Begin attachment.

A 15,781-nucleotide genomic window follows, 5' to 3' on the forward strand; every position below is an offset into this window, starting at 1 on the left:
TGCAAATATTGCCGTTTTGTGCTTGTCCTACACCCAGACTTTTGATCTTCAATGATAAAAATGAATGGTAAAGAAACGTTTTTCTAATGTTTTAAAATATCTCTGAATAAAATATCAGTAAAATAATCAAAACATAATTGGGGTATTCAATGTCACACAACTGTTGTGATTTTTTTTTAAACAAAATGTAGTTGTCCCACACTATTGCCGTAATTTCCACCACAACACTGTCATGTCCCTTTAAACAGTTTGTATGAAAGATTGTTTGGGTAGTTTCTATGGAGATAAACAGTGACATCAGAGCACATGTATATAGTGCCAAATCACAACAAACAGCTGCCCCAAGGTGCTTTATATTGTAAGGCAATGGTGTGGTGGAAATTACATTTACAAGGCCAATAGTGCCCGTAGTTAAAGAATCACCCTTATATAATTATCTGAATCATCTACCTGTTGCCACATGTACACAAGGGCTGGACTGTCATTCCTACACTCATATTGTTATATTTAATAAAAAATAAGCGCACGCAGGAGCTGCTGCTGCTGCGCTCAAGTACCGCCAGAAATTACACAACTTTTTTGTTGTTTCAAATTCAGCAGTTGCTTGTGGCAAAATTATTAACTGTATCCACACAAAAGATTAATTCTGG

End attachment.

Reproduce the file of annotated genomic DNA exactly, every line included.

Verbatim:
A 15,781-nucleotide genomic window follows, 5' to 3' on the forward strand; every position below is an offset into this window, starting at 1 on the left:
TGCAAATATTGCCGTTTTGTGCTTGTCCTACACCCAGACTTTTGATCTTCAATGATAAAAATGAATGGTAAAGAAACGTTTTTCTAATGTTTTAAAATATCTCTGAATAAAATATCAGTAAAATAATCAAAACATAATTGGGGTATTCAATGTCACACAACTGTTGTGATTTTTTTTTAAACAAAATGTAGTTGTCCCACACTATTGCCGTAATTTCCACCACAACACTGTCATGTCCCTTTAAACAGTTTGTATGAAAGATTGTTTGGGTAGTTTCTATGGAGATAAACAGTGACATCAGAGCACATGTATATAGTGCCAAATCACAACAAACAGCTGCCCCAAGGTGCTTTATATTGTAAGGCAATGGTGTGGTGGAAATTACATTTACAAGGCCAATAGTGCCCGTAGTTAAAGAATCACCCTTATATAATTATCTGAATCATCTACCTGTTGCCACATGTACACAAGGGCTGGACTGTCATTCCTACACTCATATTGTTATATTTAATAAAAAATAAGCGCACGCAGGAGCTGCTGCTGCTGCGCTCAAGTACCGCCAGAAATTACACAACTTTTTTGTTGTTTCAAATTCAGCAGTTGCTTGTGGCAAAATTATTAACTGTATCCACACAAAAGATTAATTCTGG